The government, in its Environmental Improvement Plan (EIP) published on 31 January, has pledged that ‘the public will benefit from a new commitment to access green space or water within a 15-minute walk from their home, such as woodlands, wetlands, parks and rivers’.
The Open Spaces Society(1), Britain’s oldest national conservation body, welcomes the words but is concerned about the lack of detail, timetable, and funding. Says Nicola Hodgson, one of the society’s case officers: ‘The words are great, and of course people need accessible green and blue spaces close to their homes, but where is the timetable and the funding?
This government has done little for public access, and seems to have reneged on its promise to provide more and better access in the Environmental Land Management Schemes. So, will this be yet another empty promise?
‘These new and existing spaces must have permanent public access, for instance by dedicating them as town or village greens. The lakes and rivers should have rights of access on them as well as beside them. Public paths must be created to connect people to these green spaces. It’s no good if people must cross busy dangerous roads to get there. All this requires a great deal of thought, commitment and investment. Will those be forthcoming?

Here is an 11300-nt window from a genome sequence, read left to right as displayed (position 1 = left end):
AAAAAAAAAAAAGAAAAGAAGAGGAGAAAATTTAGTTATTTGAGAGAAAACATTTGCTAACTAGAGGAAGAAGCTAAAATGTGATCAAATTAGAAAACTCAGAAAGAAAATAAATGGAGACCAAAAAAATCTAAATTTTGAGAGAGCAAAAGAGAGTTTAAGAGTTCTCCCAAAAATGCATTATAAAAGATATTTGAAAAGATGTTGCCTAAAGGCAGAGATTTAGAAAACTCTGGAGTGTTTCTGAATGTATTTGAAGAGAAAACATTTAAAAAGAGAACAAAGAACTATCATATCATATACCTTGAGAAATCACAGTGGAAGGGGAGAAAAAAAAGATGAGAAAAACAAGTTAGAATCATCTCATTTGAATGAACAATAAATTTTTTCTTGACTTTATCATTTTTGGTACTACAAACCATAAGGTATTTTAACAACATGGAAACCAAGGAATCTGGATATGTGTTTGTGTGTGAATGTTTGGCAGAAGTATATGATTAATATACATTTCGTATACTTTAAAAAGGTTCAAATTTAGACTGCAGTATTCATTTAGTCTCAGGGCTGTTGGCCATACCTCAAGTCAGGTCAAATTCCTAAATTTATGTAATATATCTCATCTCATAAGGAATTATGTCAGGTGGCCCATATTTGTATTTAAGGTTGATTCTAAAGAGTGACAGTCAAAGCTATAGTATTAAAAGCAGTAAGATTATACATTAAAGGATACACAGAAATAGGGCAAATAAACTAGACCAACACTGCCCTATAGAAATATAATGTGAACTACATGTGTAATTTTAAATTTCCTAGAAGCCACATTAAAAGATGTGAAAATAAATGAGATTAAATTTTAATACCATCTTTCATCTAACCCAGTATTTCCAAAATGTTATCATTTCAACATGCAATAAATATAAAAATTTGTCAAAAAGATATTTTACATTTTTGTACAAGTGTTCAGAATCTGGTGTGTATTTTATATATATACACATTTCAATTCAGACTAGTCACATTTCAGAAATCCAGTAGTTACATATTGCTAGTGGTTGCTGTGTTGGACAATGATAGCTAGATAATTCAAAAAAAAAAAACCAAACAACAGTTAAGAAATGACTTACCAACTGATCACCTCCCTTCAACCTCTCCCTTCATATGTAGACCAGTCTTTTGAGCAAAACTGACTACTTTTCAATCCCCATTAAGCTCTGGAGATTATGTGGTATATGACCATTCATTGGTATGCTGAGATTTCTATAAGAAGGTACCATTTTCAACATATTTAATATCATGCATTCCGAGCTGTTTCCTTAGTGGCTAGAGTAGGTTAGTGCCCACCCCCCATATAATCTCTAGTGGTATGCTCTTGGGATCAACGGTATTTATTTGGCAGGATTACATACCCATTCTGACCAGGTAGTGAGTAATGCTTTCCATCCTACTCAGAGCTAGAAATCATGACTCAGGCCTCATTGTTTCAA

‘Meanwhile the Levelling Up and Regeneration Bill provides an opportunity to ensure that government is required by law to deliver on the promises in the EIP. We are a member of the Better Planning Coalition and are supporting amendments which have been tabled for the committee sessions of the bill in the House of Lords.
‘It was evident during lockdown that people really value and need the open spaces on their doorsteps. They are an essential part of local infrastructure. Government must take real steps to create and protect these permanent opportunities to benefit people’s health and well-being,’ says Nicola.